After 3 successful microgrid conferences in Mexico, Spain, and Australia, HOMER Energy hosted its fourth annual international microgrid conference at Columbia University in New York November 7-8. TheHOMER microgrid conference was attended by 150 people from the microgrid sector, including representatives of the World Bank, Earth Spark, United Nations, Shell Foundation, Rocky Mountain Institute, and many other organizations.
Keynote topic: regulatory issues from NY to the developing world
The conference opened with Audrey Zibelman, Chair of the NY Public Service Commission, speaking about New York’s “Reforming the Energy Vision” program. The discussions quickly progressed from projects in New York to developing regions in the world. Emily Chessin from Meister Consultants Group spoke about how the lack of a regulatory framework for microgrids in Emerging Economies was a bottleneck to its development. As countries like India and other developing regions open up their markets for microgrid, they face the challenges caused by the lack of common framework, language, and decision-making tools.
Dr. Peter Lilienthal, CEO of HOMER Energy, drew upon his decades of experience in the microgrid sector to speak about the lessons he and his team at HOMER have learned in the global market. HOMER Pro, the microgrid modeling tool, has been very useful in allowing people to evaluate the various choices they face in a microgrid project.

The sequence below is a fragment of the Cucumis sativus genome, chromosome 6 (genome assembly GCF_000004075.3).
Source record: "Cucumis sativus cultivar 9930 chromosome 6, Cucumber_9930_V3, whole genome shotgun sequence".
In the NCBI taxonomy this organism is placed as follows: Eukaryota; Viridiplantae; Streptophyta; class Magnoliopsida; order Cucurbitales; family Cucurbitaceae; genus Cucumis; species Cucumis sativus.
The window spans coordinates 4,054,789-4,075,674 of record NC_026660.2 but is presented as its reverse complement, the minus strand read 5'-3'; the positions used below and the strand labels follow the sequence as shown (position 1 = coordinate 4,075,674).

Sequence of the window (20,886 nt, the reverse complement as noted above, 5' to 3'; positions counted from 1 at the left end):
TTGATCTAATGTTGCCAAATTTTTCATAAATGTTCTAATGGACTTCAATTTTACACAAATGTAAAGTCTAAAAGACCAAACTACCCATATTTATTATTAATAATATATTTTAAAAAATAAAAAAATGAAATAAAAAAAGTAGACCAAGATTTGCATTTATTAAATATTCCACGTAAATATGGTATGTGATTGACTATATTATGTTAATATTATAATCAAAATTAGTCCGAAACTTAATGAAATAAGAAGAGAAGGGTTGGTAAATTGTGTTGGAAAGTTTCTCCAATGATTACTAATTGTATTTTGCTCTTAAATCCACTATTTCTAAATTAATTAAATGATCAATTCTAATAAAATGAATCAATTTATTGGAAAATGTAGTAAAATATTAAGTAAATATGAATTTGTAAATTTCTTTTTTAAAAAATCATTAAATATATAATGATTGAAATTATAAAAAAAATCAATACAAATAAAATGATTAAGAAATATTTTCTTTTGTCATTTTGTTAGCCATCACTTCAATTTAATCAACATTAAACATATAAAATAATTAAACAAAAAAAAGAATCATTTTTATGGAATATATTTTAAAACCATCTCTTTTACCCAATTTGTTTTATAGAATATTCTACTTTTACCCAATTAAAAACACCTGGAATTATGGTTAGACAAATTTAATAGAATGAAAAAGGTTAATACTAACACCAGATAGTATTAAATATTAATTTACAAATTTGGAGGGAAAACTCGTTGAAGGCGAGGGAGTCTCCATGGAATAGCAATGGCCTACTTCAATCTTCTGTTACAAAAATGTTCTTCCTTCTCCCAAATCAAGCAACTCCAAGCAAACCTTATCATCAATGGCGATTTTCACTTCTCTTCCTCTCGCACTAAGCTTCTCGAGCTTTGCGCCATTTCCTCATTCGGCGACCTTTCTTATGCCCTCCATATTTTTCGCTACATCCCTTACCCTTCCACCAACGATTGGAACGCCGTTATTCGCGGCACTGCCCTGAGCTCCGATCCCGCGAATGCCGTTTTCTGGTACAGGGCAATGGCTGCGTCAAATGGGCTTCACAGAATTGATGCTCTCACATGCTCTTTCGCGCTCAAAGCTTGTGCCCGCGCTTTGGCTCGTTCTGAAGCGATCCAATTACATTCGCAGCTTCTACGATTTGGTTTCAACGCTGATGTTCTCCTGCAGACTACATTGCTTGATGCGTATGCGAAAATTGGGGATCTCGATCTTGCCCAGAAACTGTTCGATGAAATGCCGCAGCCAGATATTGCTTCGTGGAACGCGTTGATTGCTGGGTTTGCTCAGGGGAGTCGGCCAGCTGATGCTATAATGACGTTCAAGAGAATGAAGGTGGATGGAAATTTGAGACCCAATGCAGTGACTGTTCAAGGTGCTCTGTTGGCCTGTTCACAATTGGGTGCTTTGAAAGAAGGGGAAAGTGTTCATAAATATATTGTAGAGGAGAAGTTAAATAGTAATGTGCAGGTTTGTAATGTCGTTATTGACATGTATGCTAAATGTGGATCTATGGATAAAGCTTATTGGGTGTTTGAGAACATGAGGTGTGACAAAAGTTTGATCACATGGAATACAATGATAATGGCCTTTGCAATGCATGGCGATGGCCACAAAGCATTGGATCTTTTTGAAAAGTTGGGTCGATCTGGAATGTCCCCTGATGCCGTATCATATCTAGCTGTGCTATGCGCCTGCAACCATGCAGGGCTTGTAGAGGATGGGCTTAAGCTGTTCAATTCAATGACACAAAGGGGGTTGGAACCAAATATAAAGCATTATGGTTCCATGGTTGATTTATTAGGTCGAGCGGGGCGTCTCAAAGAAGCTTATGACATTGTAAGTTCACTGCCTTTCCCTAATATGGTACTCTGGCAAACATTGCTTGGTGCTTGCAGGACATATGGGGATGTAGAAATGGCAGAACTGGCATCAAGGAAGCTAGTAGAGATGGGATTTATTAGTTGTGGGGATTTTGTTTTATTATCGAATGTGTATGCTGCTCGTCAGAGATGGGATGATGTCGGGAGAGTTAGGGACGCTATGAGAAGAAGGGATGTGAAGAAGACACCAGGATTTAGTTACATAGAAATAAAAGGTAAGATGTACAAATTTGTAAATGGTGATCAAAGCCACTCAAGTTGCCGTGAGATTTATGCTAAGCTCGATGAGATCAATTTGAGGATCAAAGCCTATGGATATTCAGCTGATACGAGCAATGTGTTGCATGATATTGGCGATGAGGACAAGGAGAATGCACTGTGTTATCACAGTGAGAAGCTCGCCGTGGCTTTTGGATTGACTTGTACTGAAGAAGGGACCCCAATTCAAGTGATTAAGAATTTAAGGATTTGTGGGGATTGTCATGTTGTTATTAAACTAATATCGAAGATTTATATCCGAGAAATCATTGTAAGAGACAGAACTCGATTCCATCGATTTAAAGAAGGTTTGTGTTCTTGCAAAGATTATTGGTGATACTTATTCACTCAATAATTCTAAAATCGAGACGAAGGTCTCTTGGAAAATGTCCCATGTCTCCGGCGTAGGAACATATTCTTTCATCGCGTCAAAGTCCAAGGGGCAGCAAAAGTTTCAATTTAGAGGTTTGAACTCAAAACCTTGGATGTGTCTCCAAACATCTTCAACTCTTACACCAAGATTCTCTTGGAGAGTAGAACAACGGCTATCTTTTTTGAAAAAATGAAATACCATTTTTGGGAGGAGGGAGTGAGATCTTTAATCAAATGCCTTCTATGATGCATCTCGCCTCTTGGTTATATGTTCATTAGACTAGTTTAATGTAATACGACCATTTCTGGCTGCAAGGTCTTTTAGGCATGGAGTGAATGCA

Presentations included case study on rural microgrid theft
Among the interesting case studies presented during the conference was “Smart Meter Data Analysis as a Tool for Diagnosing Theft on Rural Microgrids” by Dr. Daniel Schnitzer from Spark Meter. Schnitzer spoke about the microgrid project in Haiti set up by EarthSpark and how electricity theft was making their operation unsustainable. Manual interventions and trying to enforce legal penalties did not seem to discourage the thefts. SparkMeter came up with a unique solution to this problem, by inventing a “totalizer” meter to be installed on each of the 10 microgrid sub-networks fed by step-down transformers. Readings from these meters were used to compare the total energy consumed on each sub-network to the sum of customer consumption. The difference between the two figures revealed the total loss on the sub-network, including technical and non-technical losses. This solution made it easy for EarthSpark to identify customers who are involved and smoothly enforce guidelines.
Richenda Van Leeuwen, the former head of Energy Access, United Nations Foundation, took messages from the audience for the Marrakesh
Climate Change Conference. Gregory Rosen from Power Hive conveyed the message that “Microgrids are the most economical and sustainable choice for rural developing regions.”
Joint efforts are key to success in microgrid industry
This conference provided a space for government officials, consultants, entrepreneurs, and venture capitalists to interact and learn from each other about the microgrid market. As Dr. Marilyn Walker, COO of HOMER Energy, stated: “There will be a time when all of us in this room are going to be competitors in the microgrid space. But for now, we all need to work together to establish and lay the foundations of this industry and to move towards building a more sustainable world.”